With approximately seven-in-ten Americans now using at least one social media site (Pew Internet), faith leaders can’t afford to ignore the impacts of digital culture.
Here are five ways social media is changing the process of connecting with and joining congregations.
1. Visitors do extensive research online
People research congregations and their faith traditions extensively online.
In our digitally oriented culture, if you are going to buy or choose something, or make an important life decision, you do your homework.
You do a Google or other search. You watch videos, read reviews, and do everything you can to educate yourself so you can make a well-informed decision. People interested in a congregation default to a similar process.
2. Before visiting, people participate remotely
After their initial research, many people choose to follow the congregation for a time on social media.
Observing and participating remotely through Facebook, Twitter, audio podcasts, and other channels helps to determine if the congregation is a match for them.
Whether it takes weeks, months, or a year, at some point (hopefully) they will learn and experience enough to say, “YES! This is the congregation for me. I belong here.”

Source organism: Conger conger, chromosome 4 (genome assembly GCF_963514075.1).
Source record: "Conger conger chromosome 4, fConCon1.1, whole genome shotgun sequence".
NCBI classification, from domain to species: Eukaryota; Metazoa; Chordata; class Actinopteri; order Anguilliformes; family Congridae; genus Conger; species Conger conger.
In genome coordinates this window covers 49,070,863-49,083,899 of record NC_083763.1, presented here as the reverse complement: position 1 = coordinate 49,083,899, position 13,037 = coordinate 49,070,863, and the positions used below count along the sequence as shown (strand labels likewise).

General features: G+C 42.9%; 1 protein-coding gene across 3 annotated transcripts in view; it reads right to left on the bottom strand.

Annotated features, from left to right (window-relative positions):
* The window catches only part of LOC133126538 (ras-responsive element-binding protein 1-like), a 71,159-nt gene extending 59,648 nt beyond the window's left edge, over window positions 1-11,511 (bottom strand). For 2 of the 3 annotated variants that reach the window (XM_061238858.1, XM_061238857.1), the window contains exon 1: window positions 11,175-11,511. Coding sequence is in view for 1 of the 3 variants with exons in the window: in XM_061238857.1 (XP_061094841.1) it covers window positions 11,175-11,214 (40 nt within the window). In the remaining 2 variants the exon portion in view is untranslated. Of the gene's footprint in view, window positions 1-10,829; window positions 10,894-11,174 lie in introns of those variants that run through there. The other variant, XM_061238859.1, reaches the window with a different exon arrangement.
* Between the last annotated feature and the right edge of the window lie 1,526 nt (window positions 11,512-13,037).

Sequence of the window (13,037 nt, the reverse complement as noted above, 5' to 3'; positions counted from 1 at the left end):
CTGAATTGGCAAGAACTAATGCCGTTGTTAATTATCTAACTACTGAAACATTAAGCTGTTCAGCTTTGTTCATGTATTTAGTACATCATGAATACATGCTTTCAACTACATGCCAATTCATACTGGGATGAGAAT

3. A higher degree of certainty is required to initiate an onsite visit
This calls us to use social media for more than an outreach. We need to use it to meet people where they are — online — and to proactively help them with their process.
If we want people to visit, they need access to information, have questions answered, and receive some affirmation that they are going to fit in.
Once someone is confident that the congregation is likely to be a great match, then they’ll visit.
4. High-stakes visits verify the match
After weeks, months, or a year of interacting with a congregation online, it is a big deal to visit onsite and see if people like them. Will they? Won’t they?
This isn’t a regular “let me check this place out” visit. This is the moment of transition from ONLINE participation to ONSITE participation with very high hopes and expectations.
This sort of visitor needs affirmation and to connect with others almost immediately.
5. Visitors need immediate affirmation and connection
How long do you think a visitor will hang around waiting to be affirmed and connect with the community before they give up and leave?
In my trainings, I tell congregational leaders to play it safe and assume they need to offer this affirmation during the first visit. Because if you don’t, it may very well be the only visit.
Now everyone’s different and you may have more time, but not much more. It is essential to affirm visitors quickly and offer clear next steps for connecting with your community.
There are many ways we can use social media and online communications to offer this affirmation and start the connecting process before the visit. We can start the process online.
These changes create a wide range of challenges and opportunities for congregations. In my next post, I’ll share some of the ways congregations can start to respond.
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